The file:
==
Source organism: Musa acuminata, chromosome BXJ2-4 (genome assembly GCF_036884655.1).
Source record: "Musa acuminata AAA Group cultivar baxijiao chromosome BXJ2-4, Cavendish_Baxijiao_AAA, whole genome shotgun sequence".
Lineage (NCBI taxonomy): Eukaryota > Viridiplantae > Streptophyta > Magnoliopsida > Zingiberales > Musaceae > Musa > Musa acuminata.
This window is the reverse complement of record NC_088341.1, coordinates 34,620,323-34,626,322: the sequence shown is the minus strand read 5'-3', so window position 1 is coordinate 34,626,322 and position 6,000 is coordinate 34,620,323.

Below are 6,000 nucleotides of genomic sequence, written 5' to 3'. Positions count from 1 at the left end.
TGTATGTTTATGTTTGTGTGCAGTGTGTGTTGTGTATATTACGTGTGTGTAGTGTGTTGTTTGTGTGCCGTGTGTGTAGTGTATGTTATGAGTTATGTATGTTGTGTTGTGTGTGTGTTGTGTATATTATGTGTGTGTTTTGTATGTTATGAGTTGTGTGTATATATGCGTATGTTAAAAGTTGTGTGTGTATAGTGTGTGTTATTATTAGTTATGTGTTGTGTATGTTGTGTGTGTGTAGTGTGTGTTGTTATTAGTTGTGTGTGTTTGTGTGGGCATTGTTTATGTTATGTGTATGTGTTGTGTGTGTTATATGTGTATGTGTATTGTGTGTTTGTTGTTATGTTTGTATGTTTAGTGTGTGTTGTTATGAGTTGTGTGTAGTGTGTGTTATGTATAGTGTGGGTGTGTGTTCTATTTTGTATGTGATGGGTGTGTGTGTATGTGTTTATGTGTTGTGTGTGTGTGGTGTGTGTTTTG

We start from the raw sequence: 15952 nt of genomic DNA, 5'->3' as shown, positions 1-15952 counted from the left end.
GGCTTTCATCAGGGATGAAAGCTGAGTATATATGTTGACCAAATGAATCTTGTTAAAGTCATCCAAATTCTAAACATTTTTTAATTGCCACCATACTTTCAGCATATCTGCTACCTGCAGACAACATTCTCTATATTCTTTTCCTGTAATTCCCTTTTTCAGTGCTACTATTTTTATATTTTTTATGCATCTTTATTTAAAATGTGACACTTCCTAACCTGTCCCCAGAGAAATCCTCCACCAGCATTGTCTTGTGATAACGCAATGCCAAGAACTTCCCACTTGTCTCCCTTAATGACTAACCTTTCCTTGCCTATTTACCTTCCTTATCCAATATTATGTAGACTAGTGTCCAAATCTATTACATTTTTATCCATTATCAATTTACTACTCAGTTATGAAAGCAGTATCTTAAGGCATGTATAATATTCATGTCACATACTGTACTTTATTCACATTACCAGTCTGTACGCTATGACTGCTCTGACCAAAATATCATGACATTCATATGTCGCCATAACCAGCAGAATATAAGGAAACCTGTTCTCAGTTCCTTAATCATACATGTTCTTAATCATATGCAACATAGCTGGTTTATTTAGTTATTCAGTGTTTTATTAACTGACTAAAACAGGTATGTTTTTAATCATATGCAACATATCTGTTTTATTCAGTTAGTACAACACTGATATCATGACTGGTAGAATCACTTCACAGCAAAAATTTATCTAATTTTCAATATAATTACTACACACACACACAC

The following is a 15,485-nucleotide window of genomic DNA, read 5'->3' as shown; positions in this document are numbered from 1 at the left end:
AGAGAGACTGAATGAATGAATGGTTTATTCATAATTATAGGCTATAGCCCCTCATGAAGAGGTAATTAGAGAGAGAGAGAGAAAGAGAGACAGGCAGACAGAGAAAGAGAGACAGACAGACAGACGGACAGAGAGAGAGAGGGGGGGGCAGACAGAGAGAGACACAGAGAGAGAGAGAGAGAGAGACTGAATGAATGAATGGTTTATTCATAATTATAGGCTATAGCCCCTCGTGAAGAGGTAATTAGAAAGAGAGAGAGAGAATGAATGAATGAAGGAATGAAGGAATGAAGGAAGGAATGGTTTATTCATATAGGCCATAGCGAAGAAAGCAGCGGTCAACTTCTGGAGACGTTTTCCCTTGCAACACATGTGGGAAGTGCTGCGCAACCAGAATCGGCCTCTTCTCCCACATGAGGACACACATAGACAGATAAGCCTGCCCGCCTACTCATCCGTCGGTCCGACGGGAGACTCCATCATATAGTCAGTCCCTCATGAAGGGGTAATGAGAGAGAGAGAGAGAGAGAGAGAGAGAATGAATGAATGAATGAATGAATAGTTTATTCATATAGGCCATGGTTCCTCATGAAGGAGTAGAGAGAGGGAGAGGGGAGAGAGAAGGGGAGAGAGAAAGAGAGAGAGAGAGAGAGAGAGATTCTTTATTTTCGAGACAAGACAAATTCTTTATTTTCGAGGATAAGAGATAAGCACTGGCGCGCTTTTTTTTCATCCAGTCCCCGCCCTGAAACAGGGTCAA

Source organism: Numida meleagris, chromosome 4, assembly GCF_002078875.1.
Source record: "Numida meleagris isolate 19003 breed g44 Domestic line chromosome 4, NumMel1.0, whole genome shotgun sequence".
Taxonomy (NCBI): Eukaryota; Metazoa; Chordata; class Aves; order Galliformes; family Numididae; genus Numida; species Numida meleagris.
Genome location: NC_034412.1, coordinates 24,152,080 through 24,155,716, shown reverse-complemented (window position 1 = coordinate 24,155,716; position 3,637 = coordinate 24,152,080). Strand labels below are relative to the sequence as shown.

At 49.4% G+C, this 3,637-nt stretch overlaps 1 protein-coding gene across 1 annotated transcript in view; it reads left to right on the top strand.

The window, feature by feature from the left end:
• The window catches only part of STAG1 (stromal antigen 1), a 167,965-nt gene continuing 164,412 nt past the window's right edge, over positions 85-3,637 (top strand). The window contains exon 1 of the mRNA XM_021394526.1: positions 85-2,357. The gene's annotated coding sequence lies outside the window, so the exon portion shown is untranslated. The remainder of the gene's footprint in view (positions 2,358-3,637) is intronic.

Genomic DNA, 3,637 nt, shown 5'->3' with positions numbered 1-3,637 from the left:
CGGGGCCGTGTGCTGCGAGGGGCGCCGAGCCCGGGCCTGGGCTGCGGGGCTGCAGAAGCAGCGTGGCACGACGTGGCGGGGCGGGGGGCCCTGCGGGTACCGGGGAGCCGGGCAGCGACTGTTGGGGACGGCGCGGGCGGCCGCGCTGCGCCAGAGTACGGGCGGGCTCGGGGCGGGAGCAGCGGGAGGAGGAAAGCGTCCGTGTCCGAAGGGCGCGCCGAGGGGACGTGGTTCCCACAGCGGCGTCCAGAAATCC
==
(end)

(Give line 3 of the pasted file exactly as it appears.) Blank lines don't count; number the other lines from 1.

Lineage (NCBI taxonomy): Eukaryota > Viridiplantae > Streptophyta > Magnoliopsida > Zingiberales > Musaceae > Musa > Musa acuminata.